Disability in the Media: Stella Young
I want to make a space in my media series to recognize an influential disability activist who recently passed away in December 2014. Stella Young was a comedian, writer, and activist who believed in reshaping the way society views people with disabilities. She partnered with organizations such as the Victorian Disability Advisory Council, Youth Disability Advocacy Service, and Women With Disabilities Victoria. She was involved with many disability-related projects including Ramp Up, an online space about disability issues and No Limits, a show about disability culture in Australia.
I had not heard of Stella Young until her TED Talk started circulating on social media in June of 2014. Her talk was entitled “I’m not your inspiration, thank you very much.” My first impression of Stella was that she was young, incredibly funny, fashionable, and appeared to be completely comfortable in her own body, which happened to be in a wheelchair. I couldn’t help but laugh when she made a joke about Buffy the Vampire Slayer. I related to her, and, although I cannot claim to be all of those things, it was a reflection of what I wanted to be. Growing up I had very few role models to look up to who looked like me, and none that I actually connected with on a deeper level. Within minutes of watching her talk she became that person.
Her TED Talk was focused on how society objectifies people with disabilities as objects of inspiration, which she called “inspiration porn.” These images often portray an individual with a disability with text that reads: The only disability in life is a bad attitude. Stella stated that the purposes of these images are to “objectify disabled people for the benefit of nondisabled people. They are there so that you can look at them and think that things aren’t so bad for you, to put your worries into perspective.” She talked about how society has such low expectations of disabled people that everyday activities such as getting on the bus is praised. These low expectations are often verbalized by non-disabled with the best intentions engaging people with disabilities out in public. People want to be inspired and recognize the hardships others have, but in doing so it perpetuates the “otherness” label that many minorities are given.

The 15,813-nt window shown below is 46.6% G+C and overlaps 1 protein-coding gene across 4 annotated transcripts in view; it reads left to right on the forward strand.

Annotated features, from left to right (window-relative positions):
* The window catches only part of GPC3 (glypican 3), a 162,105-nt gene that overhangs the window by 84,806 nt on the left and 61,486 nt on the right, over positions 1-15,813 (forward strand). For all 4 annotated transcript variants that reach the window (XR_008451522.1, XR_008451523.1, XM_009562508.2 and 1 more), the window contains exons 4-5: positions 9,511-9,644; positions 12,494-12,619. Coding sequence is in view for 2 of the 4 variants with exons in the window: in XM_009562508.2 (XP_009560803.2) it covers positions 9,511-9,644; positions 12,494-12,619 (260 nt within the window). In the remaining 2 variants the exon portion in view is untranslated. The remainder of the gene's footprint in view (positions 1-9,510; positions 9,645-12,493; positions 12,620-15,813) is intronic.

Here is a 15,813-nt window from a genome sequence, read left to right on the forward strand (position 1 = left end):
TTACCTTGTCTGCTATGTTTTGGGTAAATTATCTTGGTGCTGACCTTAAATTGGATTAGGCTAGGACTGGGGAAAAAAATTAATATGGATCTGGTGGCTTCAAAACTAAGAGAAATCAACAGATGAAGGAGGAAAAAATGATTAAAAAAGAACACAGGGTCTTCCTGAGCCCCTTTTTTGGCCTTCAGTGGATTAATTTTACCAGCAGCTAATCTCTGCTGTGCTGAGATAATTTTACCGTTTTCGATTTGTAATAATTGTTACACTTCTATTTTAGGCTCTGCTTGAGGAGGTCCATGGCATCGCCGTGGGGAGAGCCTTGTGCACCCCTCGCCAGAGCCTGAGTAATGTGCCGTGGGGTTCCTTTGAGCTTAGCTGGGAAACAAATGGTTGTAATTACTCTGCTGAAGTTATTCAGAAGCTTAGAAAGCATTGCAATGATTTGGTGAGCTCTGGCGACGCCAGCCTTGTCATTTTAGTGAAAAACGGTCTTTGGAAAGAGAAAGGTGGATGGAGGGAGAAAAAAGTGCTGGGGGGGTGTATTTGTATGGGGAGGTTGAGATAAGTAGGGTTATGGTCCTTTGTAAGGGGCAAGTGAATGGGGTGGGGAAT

In response to the question of people with disabilities being inspirational, she explained: “I learn from other disabled people all the time. I’m learning not that I am luckier than them, though. I am learning that it’s a genius idea to use a pair of barbecue tongs to pick up things that you dropped. I’m learning that nifty trick where you can charge your mobile phone battery from your chair battery. Genius. We are learning from each others’ strength and endurance, not against our bodies and our diagnoses, but against a world that exceptionalizes and objectifies us.” People with disabilities are overcoming more than just their diagnoses but the stigma of society around them. They show resilience and innovation in navigating a world of inaccessibility, stigma, and discrimination.
Watch Stella’s TED Talk, which has been viewed more than one and a half million times, at www.ted.com/talks/stella_young_i_m_not_your_inspiration_thank_you_very_much. The video includes captions and a full transcript.
To learn about some of the projects Stella supported, visit the Disability Media Australia website at https://pwd.org.au/resources/library/media/